Cover Design

“Judge a book by its cover!” From author websites to cover design vlogs to book marketing YouTubers, when it comes to cover design, they all say buyers will judge the book by its cover. As a self-publishing author with little experience in marketing, this was the hardest part of the publishing process for me.

Bottom line up front: I chose a Ukrainian cover designer I found on fiverr. The design idea was mine, so if it doesn’t sell, blame me not her.

I approached cover design the way I do most things, Googling it. For two weeks, I scoured websites and YouTube trying to understand what makes a good cover design.

First, and consistently across most websites and vlogs, use a professional cover designer. While fiverr was the most recommended site (I have no financial or other connection to them), the range of talent and skill on the site varies widely. Doing a cover design on the cheap, at least for fiction and especially for science fiction, isn’t recommended. I first narrowed down my search to about 20 designers/illustrators who made science fiction book covers, then I looked through their samples and chose three designers whose work I liked. I chose Rebeca over the others because she’s in Ukraine and, given what’s going on over there, if I could help her out and get a good cover design, everyone wins.

Second, look at book covers in the specific genre of the author’s book and pick a few that really stand out—and show the potential buyer what kind of book it is. The picture on the front should match the material within. This also helps formulate ideas for the cover, and having examples to show the cover designer helps them to understand the author’s concept. For genre, be specific. I write Military Science Fiction. More than that, my story is mostly set in space, character driven, and spans galaxies. Since I planned to sell on Amazon, I spent time on Amazon focusing in on books like mine and found four cover examples I really liked.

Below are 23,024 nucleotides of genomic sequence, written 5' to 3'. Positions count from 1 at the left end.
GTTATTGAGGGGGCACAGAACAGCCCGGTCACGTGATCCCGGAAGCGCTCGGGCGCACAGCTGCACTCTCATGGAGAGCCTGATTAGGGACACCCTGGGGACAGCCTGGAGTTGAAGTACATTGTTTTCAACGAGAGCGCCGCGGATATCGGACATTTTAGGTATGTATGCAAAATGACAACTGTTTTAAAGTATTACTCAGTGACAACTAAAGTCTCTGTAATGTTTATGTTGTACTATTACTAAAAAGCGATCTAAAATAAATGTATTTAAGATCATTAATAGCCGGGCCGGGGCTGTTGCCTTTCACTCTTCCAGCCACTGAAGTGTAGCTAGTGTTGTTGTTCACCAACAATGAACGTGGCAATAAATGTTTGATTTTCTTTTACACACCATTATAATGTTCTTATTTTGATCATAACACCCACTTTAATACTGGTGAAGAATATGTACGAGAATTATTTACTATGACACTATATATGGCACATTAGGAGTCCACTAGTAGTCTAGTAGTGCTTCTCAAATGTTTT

Third, have a clear idea of the cover concept before contacting a designer. After following step two above, I sort of knew what I wanted: black space and stars as the background to show its mostly set in space, the Andromeda Galaxy (Andromeda Rhoades isn’t just a pretty name), my protagonist and antagonist because it’s a character-driven story, and I wanted the living machine battlecarrier, Rapidan, on the cover if the designer could figure out how to do that. The typical “starships and lasers” motif common to military SF didn’t match how combat works in my universe, so I purposely discarded that idea. (Possible mistake; stay tuned)

Finally, come prepared. I studied the requirements for publishing through Kindle Direct Publishing before approaching the cover designer. I had all the information she would need including the dimensions of the paperback and hardcover I wanted, type of paper, final page count, etc. I also wrote up a description of the design I wanted. Now, the language barrier and time zone difference did slow things down, but being prepared made the process easier.

Will the cover sell? At this point, I have no idea. Never done this before. Everyone who’s seen the cover says they like it, but if you’ve read my “One Month In” blog, it hasn’t been a blockbuster start. I’ve started an Amazon Ads advertising campaign, albeit a modest one. If people don’t click on the ad, the internet tells me that it’s most likely the cover. My plan is to stick with this one for now. By the time I finish Andromeda Rhoades Firestorm: The Local War (Book 2), if Andromeda Rhoades Liberation: The Local War (Book 1) isn’t selling, I’ll likely try a different cover.

Have an Awesome Day!

Leave a Reply

Your email address will not be published. Required fields are marked *